– PaulD
    Aug 18, 2016 at 20:56
  • I think the gist is that (a) you complete an NDA (b) you agree to not do a similar idea if the partnership falls apart, for some given amount of time. I'm not an attorney. You don't worry about the other party being protected, though. If the other party stalls because they don't have the wits or resources to handle the important legal stuff, leave the deal alone. It'll only be painful if you try to continue. It's like a divorce where you're forced to pay for the other side's attorney.
    – Xavier J
    Aug 18, 2016 at 22:01
  • Oh of course. Stupidly I had forgotten all about NDA's. Will definitely offer that at the next opportunity like this. I of course would never try to steal someones idea, would have no intention of anything but honesty and integrity, and would have no problem signing one. Thanks.
    – PaulD
    Aug 21, 2016 at 13:13

I'm on the other side of this situation. I have a friend that had a massive project converting a very old application to a new C# .NET application. He needed help and went to the client and was upfront with them and said he needed to bring on one more contractor to be able to meet their requirements and deadline. They understood and actually agreed. They trusted him to find the right contractor and that is when my friend contacted me. It just so happened I was just laid off along with several other developers from a company going under fast. Anyway, how we worked it was the client paid me for hours worked.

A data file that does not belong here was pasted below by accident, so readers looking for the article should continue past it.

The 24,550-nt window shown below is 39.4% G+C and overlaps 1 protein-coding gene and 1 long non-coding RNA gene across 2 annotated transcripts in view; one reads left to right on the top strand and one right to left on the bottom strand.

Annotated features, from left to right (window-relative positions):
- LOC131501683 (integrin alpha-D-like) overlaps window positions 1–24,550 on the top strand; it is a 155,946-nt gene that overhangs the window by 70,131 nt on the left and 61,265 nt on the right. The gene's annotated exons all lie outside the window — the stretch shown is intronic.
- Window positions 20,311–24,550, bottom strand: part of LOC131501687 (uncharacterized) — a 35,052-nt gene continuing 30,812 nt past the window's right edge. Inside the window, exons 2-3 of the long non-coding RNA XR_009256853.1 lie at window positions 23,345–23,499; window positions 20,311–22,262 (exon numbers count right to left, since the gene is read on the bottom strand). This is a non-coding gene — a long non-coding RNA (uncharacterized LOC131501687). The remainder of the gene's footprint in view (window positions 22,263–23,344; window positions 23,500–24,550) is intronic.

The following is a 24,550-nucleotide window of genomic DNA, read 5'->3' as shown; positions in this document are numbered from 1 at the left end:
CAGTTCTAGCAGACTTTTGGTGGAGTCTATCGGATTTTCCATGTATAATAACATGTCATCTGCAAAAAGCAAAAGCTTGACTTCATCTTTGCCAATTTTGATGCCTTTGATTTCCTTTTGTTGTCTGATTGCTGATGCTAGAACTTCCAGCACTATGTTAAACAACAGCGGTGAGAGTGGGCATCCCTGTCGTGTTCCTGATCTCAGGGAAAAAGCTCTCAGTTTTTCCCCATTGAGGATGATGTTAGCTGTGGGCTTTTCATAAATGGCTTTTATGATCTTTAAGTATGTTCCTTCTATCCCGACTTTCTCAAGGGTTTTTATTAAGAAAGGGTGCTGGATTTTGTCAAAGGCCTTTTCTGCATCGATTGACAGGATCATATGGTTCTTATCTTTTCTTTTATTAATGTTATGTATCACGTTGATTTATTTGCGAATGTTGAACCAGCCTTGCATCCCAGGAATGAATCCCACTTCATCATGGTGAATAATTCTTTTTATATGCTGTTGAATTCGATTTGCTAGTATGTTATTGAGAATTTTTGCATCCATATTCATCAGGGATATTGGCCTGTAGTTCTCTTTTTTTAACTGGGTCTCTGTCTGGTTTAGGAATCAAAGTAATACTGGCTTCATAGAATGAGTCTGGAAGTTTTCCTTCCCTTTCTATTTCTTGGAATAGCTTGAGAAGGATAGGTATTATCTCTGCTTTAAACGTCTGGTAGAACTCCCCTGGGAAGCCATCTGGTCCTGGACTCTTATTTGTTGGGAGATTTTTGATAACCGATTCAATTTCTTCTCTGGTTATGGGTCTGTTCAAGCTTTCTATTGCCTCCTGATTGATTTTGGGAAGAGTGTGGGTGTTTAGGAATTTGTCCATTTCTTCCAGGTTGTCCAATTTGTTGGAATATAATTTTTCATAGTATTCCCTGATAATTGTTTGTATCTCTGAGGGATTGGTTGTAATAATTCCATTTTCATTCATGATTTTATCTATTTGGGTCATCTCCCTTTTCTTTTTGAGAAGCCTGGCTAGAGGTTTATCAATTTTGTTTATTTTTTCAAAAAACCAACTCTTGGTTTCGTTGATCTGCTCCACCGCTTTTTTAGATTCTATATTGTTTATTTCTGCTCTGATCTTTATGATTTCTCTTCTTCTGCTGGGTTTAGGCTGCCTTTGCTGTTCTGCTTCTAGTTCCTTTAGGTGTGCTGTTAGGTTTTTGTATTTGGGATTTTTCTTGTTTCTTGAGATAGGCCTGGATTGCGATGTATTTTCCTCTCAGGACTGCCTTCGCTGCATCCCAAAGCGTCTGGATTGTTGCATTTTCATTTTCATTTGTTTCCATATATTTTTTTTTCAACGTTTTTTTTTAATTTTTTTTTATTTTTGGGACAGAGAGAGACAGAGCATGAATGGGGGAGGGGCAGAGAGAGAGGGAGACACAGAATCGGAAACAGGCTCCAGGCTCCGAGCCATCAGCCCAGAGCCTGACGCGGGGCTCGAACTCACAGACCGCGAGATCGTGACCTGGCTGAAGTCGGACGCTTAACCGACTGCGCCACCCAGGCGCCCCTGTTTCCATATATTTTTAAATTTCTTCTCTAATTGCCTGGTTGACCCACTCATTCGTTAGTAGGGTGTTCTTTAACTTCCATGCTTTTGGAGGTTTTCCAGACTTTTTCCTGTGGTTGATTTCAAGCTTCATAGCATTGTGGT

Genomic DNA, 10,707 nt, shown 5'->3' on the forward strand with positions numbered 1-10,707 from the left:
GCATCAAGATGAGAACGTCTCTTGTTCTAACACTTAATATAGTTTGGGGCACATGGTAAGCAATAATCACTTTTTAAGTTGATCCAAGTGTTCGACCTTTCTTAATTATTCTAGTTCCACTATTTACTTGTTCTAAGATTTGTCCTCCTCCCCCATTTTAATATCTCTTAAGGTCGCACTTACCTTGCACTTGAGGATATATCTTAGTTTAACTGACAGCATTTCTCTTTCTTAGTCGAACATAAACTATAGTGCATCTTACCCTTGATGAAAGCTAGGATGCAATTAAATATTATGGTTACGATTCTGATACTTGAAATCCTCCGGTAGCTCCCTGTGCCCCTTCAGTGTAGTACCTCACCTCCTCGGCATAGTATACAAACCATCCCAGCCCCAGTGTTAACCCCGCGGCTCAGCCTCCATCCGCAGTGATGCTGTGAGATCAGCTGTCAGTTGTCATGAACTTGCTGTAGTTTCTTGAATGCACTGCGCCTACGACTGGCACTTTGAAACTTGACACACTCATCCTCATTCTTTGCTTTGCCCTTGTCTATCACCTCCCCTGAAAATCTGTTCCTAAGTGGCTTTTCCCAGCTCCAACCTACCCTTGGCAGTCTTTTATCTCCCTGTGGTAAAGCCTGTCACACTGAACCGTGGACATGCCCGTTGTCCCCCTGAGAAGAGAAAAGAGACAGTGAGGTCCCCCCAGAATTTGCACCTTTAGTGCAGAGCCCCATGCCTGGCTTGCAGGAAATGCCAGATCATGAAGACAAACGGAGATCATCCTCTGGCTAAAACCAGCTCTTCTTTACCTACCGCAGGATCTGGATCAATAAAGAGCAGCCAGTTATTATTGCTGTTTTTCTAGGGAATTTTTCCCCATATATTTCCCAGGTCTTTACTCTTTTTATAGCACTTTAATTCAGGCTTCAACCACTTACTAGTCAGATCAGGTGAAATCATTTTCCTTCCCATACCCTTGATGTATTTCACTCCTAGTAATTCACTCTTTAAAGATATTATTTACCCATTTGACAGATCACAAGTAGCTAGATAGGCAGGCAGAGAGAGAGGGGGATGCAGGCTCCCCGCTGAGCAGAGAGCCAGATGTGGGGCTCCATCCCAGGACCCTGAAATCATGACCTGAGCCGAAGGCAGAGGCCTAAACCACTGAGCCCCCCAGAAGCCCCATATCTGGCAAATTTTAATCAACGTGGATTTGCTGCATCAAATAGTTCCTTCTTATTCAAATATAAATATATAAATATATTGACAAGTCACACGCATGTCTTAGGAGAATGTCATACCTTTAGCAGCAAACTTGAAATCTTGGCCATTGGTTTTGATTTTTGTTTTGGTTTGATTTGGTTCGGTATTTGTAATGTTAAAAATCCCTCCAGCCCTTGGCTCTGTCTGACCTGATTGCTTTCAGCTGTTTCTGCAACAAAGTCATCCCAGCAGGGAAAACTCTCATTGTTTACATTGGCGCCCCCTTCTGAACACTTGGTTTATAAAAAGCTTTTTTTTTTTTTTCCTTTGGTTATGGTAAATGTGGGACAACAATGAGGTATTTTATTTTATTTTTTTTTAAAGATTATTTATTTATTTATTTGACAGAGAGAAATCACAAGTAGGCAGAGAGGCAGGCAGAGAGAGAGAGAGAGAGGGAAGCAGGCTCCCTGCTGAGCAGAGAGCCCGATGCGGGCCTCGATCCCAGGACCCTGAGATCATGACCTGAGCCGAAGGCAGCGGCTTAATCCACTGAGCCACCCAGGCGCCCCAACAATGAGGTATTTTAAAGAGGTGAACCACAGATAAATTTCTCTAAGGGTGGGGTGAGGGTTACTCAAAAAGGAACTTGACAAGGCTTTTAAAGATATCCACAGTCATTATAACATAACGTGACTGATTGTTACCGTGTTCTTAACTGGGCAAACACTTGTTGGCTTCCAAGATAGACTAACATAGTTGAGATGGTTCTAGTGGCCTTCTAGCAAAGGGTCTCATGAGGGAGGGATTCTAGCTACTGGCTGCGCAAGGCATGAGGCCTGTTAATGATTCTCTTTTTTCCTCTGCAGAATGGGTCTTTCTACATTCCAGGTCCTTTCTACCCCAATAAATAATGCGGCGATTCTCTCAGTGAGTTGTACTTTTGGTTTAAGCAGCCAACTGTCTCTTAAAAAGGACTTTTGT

I provide a time sheet and invoice every week. My friend does the same. At first, he was going to have me work for him and then he pay me but talked to the client and the client paying me directly was a much better way to go. If there is any issues with payment of hours worked (which there hasn't been and this project has been funded through December of this year)... but, if there had been any issues, it would be between me and the client, not my friend. Also, if I ended up doing poor work, the client would be a lot more forgiving of him because my friend could explain that I have always done good work in the past... etc.... etc. It would be the client letting me go and it would be on me, not my friend.

I'm still on this assignment. I do the very best job I can, and put in the hours needed to complete the tasks. It has also worked out well that I'm doing my favorite part of putting a database application together, which is the database design and the business classes in an n-tier application.

I've decided if he doesn't land another large job, I'm already doing some marketing to go out on my own since I've enjoyed this so much. Anyway, I wanted to mention this because maybe that would be the best way to get help when you need it. If you have a pool of contractors out there you can choose from, then go to the client and hopefully be able to arrange something like was arranged in this story I just told. It has a lot of benefits but even then, you have to make sure it is someone you trust that will treat the client fairly because their reputation is on the line as well.

We also have it arranged that even though I technically get paid directly by the client, I get my work from my friend regarding what he needs in the business classes to be able to call from his presentation classes. We've been working together on this project just over a year now and it has worked out great. I just consider him to be in charge and I do whatever he gives me to do that he needs to keep things moving. Anyway, just a thought of a way to get extra help.